There were three low to moderate rated health outcomes from six studies evaluating the associations between living near ONG and respiratory health effects [52,53,54,55,56,57]. A single moderate certainty study with one study outcome indicated a limited weight of evidence for an association with asthma exacerbations [56]. The current literature provides a link between regulated air pollutants (ozone and particulate matter) and lung, heart disease and other respiratory health effects [58]. The influence, specifically, of ONG contributing to respiratory health outcomes is not fully understood, particularly within the context of other behavioral/lifestyle influences (e.g., smoking) exacerbating the deleterious effects of air pollutants. Additionally, there may be many other environmental sources of emissions for air pollutants including vehicles and wildfires.
Five other low-rated studies evaluated the occurrence of respiratory effects (various self-reported symptoms and hospitalizations) and found conflicting evidence for both categories. The two hospitalization studies used ecological study design, which is limited since the estimation of exposure is based on an average in the population. The three other studies documented self-reported symptoms. Health outcomes were not determined by a medical provider.

3.4. Neurological Health Outcomes

We identified four studies that assessed the relationship between living near ONG development and the likelihood of neurological health effects [52,53,55,57]. Three studies identified self-reported neurological symptoms (Elliott et al. [52]: severe headaches, dizziness; Rabinowitz et al. [55]: neurologic problems, severe headache/migraine, dizziness/balance problems, depression, difficulty concentrating/remembering, difficulty sleeping/insomnia, anxiety/nervousness, seizures; Tustin et al. [57]: migraine headache, fatigue) and yielded a limited weight of evidence for a null association with neurological health effects. The other outcome, neurological hospitalizations, had insufficient evidence, with only one positive study published [53]. VOCs are known to produce neurological effects, such as central nervous system damage, headaches, dizziness, visual disorders, loss of coordination, and memory impairment in test animals and humans [59].

3.5. Other Health Outcomes

We found limited evidence of a positive association between general multiple self-reported symptoms and living near ONG development, with two studies assessing this relationship [52,57]. The two studies however characterized symptoms differently: Elliott and her colleagues combined feeling stress, fatigue, muscle or joint pain, or any other health symptom into a “general health symptom” grouping [52]; while Tustin and his co-authors found significant effects only when at least two of the three symptoms they considered—chronic rhinosinusitis, migraine, and fatigue—were experienced jointly [57].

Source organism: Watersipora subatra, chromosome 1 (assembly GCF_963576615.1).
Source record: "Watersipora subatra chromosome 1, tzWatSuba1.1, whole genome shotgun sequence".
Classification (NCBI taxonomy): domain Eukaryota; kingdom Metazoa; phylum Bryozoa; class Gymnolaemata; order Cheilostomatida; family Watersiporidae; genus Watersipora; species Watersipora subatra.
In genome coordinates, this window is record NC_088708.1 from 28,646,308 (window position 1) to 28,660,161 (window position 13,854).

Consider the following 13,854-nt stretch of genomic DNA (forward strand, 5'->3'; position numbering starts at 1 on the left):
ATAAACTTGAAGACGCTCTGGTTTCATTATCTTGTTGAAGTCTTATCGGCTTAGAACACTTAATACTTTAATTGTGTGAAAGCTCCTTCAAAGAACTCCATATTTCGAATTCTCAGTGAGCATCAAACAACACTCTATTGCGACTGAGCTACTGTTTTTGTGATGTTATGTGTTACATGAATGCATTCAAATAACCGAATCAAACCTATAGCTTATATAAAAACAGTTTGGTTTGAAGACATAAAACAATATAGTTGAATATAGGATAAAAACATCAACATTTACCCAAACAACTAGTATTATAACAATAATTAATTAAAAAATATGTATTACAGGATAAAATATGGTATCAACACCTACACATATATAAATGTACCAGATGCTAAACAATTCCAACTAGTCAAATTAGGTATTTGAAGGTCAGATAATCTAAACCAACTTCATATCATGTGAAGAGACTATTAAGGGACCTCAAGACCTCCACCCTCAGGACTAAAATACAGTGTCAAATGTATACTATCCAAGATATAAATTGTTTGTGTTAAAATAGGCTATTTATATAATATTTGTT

Two epidemiologic studies evaluated a variety of indicators of psychological well-being, including depression, anxiety and sleep disturbances [60,61]. Measures of mental health are not necessarily a result of direct exposure to substances emitted from oil and gas operations but could be indirectly associated with non-chemical environmental stressors such as noise, light, odors, or social stress of living near a hotly debated, politicized, and potentially risky industry. For example, studies have shown associations between living in areas with increased noise and traffic, such as by airports, with increased psychological symptoms [62,63,64,65].
There was mixed evidence for self-reported dermal symptoms, self-reported psychological symptoms, and cardiovascular hospitalizations. Other health effects, including neurological and all hospitalizations, diagnosed sleep disturbances, and self-reported cardiovascular symptoms, had insufficient evidence due to a single low-rated study per outcome. There was a demonstrated lack of evidence (no association) for gastrointestinal self-reported symptoms. Three studies evaluated self-reported dermal symptoms, such as rash, irritation, burning, itching, and hair loss, in relation to ONG in Pennsylvania, resulting in mixed evidence [52,55,61]. Skin-related health effects may be possible due to direct exposure to soil or water. However, the routes of exposure to ONG-related chemicals were not well characterized in these studies and encounters with other skin irritants were not documented, making it difficult to interpret these conclusions.

4. Discussion

In this paper, we summarized the observational epidemiologic literature on the health effects of populations living near ONG operations and assessed the methodological rigor of the studies published to date. Specifically, we used a modified systematic review framework, adapted from GRADE, the Navigation Guide, and guidance from OHAT, to determine the level of certainty that the study findings represent the true effect of exposures to ONG-related substances, and to make overarching weight-of-evidence determinations for a variety of health outcomes.